David Krejci, Boston Bruins Show Reluctance To Relax In Blowout Victory

Al DanielCorrespondent IIJanuary 4, 2012

GLENDALE, AZ - DECEMBER 28:  David Krejci #46 of the Boston Bruins following the NHL game against the Phoenix Coyotes at Jobing.com Arena on December 28, 2011 in Glendale, Arizona. The Bruins defeated the Coyotes 2-1 in overtime.  (Photo by Christian Petersen/Getty Images)
Christian Petersen/Getty Images

Entering Wednesday night’s engagement at the Prudential Center, the New Jersey Devils were startlingly closer to the Boston Bruins than one might believe. A slim five-point differential separated New Jersey and its seventh-place cohabitant, the Washington Capitals, from the second-place Bruins.

Granted, Boston still has three games in hand on the schedule. But ironically, it was Tim Army, the former college coach of two current Devils’ defensemen, Mark Fayne and Matt Taormina, who once fluently assessed, “Games in hand are only effective if you win them.”

After half-botching an opportunity to repress one Western Conference postseason aspirant and thoroughly squandering another chance last week, the Bruins faced a similar foe from their own coast on Wednesday.

But comparatively speaking, Phoenix and Dallas posed a pair of quizzes while New Jersey was the first of what should be a tidal flow of tests for the second half of Boston’s 2011-12 schedule. The gap between the Bruins and the opposing Devils could have been anywhere between three and seven points by the time the Prudential Center crew cleaned the ice and closed up shop for the night.

Based on the current look of the landscape, a little less than half of the Bruins’ 46 remaining games figure to be against playoff “maybes” from their conference. That includes all four installments of their season series with Washington, two more meetings with these Devils and 12 Northeast Division games.

For their own purposes, if they regularly submit an effort and an upshot vaguely comparable to Wednesday night’s 6-1 triumph, the Bruins should have the moorings fastened on their third divisional title in four years.

The entire unfolding of Wednesday’s result signaled Boston’s appreciation for its role as at least most, if not all of the NHL’s go-to barometer. The fact that the Bruins originally trailed the shooting gallery, 4-0, and conceded an early 1-0 deficit was the product of two blatant factors working in tandem.

New Jersey’s poise to embolden its improving persona at the expense of the defending Stanley Cup champions was stimulated by a borderline delay of game penalty on defenseman Johnny Boychuk with 2:38 off the clock. Each of the game’s first four shots on net were recorded on the Devils’ subsequent power play, culminating in an opportunistic, highlight-reel hustle that had captain Zach Parise setting up David Clarkson for a homeward-bound roofer.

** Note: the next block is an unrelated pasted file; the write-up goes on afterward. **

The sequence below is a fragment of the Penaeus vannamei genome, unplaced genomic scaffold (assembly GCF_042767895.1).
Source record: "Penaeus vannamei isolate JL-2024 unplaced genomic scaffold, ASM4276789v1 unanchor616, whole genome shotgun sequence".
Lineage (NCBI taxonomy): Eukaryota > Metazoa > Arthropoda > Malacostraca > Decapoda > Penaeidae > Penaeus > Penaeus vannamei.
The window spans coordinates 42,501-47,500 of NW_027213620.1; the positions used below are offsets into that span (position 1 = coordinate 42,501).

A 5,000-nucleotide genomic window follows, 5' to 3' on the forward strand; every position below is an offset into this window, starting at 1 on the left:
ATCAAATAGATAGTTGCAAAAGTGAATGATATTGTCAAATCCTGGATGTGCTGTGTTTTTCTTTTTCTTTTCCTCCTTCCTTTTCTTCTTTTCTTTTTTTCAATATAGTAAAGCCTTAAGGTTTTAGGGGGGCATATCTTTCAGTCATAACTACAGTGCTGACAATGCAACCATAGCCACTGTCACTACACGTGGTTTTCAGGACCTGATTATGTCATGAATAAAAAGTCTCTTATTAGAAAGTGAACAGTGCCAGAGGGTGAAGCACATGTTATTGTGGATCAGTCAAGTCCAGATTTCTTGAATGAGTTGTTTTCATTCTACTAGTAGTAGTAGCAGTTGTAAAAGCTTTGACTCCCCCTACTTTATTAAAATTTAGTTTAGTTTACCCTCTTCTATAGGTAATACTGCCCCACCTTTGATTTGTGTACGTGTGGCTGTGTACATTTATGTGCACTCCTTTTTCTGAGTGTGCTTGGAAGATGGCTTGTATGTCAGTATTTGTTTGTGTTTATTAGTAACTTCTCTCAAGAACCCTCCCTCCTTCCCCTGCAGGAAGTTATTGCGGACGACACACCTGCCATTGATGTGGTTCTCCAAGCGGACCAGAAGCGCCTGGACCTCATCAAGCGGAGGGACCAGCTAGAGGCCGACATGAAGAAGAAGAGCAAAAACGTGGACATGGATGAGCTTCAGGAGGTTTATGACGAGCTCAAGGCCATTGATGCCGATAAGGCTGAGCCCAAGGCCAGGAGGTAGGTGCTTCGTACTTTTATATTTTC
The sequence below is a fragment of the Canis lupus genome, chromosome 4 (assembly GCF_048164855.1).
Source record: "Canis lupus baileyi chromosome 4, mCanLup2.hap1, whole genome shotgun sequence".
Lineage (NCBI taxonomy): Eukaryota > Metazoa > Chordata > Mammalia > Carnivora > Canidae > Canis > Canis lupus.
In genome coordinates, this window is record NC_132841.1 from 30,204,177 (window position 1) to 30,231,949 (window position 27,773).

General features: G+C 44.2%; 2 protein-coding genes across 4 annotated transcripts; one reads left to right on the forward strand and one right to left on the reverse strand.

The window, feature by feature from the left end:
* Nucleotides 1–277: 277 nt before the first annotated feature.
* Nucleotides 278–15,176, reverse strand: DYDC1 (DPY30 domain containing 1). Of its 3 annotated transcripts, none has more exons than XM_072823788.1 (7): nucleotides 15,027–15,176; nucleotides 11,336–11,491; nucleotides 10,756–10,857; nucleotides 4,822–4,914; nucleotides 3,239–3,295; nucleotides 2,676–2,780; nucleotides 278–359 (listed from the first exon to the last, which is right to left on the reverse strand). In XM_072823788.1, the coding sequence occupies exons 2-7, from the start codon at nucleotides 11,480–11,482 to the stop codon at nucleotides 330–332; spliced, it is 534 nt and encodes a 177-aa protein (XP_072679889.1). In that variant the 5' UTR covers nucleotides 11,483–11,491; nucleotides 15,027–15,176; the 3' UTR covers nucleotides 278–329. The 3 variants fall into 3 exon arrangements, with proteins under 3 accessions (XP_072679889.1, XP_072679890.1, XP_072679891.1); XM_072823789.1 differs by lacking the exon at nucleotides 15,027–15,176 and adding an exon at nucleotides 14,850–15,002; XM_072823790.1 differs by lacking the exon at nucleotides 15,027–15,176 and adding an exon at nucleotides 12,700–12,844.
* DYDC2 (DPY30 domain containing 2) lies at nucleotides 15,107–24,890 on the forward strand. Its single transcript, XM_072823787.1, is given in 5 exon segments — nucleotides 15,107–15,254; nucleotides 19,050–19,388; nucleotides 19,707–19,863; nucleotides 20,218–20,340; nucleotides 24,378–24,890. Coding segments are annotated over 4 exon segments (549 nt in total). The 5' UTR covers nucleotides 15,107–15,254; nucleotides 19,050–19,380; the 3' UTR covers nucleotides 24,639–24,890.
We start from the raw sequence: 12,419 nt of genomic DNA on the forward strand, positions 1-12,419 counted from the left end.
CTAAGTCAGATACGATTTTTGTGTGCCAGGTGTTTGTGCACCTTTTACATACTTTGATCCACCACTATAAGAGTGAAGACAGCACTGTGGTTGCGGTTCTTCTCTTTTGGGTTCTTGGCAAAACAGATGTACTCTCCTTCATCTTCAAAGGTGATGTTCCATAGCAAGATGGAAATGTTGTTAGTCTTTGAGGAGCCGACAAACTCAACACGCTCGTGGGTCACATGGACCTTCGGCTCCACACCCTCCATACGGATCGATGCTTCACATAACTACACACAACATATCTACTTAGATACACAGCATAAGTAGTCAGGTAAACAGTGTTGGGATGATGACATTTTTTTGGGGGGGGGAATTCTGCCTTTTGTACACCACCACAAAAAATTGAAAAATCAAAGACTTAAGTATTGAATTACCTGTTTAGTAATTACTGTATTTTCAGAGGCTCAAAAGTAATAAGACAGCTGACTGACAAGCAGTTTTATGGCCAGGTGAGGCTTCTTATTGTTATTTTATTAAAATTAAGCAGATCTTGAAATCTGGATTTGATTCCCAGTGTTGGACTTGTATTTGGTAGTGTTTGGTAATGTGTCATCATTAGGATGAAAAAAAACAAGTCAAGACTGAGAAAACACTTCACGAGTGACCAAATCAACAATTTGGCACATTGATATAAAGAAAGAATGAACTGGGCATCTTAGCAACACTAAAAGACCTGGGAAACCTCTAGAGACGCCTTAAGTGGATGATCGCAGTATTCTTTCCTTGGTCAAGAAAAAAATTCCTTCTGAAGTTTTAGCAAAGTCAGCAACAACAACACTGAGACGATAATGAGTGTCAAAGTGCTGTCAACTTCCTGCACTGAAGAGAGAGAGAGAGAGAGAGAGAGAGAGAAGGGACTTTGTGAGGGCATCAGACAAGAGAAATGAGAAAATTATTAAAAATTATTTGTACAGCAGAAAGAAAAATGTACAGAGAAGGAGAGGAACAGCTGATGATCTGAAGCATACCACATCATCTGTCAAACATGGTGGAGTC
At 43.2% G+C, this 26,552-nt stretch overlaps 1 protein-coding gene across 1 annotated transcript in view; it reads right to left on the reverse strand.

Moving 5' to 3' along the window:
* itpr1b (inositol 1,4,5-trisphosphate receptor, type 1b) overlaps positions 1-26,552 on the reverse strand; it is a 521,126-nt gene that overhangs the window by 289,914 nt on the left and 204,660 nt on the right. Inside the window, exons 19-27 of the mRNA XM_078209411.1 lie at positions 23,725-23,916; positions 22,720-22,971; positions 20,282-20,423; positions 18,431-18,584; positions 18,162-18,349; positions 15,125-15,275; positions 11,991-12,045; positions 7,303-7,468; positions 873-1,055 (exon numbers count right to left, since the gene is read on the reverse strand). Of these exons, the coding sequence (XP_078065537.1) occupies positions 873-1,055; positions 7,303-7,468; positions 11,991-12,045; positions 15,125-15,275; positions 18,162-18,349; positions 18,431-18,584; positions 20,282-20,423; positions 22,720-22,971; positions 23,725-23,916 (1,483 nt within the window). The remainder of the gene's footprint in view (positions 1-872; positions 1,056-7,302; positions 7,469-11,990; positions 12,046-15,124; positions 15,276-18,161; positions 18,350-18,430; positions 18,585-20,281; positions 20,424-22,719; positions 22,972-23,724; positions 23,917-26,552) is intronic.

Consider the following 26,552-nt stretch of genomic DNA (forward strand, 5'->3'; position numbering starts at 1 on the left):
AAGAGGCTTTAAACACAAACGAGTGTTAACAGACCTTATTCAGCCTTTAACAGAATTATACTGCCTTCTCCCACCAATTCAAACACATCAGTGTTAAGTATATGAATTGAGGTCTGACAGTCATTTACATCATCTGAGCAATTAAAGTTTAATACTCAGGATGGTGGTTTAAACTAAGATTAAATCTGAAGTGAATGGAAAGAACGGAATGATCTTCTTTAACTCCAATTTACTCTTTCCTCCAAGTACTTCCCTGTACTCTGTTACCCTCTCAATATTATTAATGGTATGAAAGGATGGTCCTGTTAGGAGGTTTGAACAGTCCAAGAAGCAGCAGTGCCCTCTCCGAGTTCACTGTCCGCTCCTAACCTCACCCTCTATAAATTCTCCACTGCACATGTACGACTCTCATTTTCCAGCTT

But after Boston’s fourth-line center Gregory Campbell drew a quick 1-1 knot, with the help of defenseman Andrew Ference’s Happy Gilmore-like precision from the point, nearly everything pertaining to the Devils was steadily stifled.

A mere 18 seconds before Campbell’s equalizer, goaltender Tim Thomas had repelled Clarkson’s second registered stab of the night. Over the 52 minutes and three seconds of game time that followed, the Bruins went on a slim 26-24 run in the shooting gallery.

More critically, in that span, they went on a 6-0 run on the scoreboard. That was at least partially interrelated with the 15 more times the Devils gave the puck away while Boston only relinquished it on six occasions. The visitors also raised a high upper hand in the possession department by winning 30 of the night’s 42 total faceoffs.

David Krejci, who set up Nathan Horton’s eventual clincher on Boston’s first power play, almost single-handedly made the difference at the dot, claiming 13 of 17 draws. His final winning percentage of 76.5 percent made for his most proficient evening in that category to date this season.

On top of that, a third-period goal of his own gave Krejci his second consecutive two-point game and a six-game production streak with a cumulative three goals and five helpers.

Before that streak began in a Dec. 17 visit to Philadelphia, he had chipped in on the scoresheet in only eight of his first 27 appearances and no more than three games in a row. Two-and-a-half weeks later, he has suddenly contributed in 14 out of 33 ventures.

As it happens, the Bruins are 13-1-0 when Krejci contributes, the only loss being last Saturday’s 4-2 falter in Dallas. Although much of the team had its own early problems with post-championship hangover in October, it is worth mentioning that of his seven appearances that month, his only point came in the form of a goal as part of a 4-1 victory over Tampa Bay.

Conversely, when Krejci has suited up and gone barren for the night, Boston is 11-7-1.

As tempting as it is to dismiss that as trivial data, there is no time like the present for Krejci and fellow first-liners Horton and Milan Lucic to prove they have permanently rekindled their touch. The difference their output or lack thereof makes will likely prove more meaningful going forward.

Between the increasing frequency of games and the constant influx of desperate opponents like the Devils, the remainder of the schedule promises to be extra taxing on the Bruins as a whole. Their best means of bracing themselves for such a tempest is to simply have everyone pressing and plugging as a whole.

If Krejci makes like his teammates and puts in enough to live up to his label, nature should take its course and take the Bruins to a favorable finish.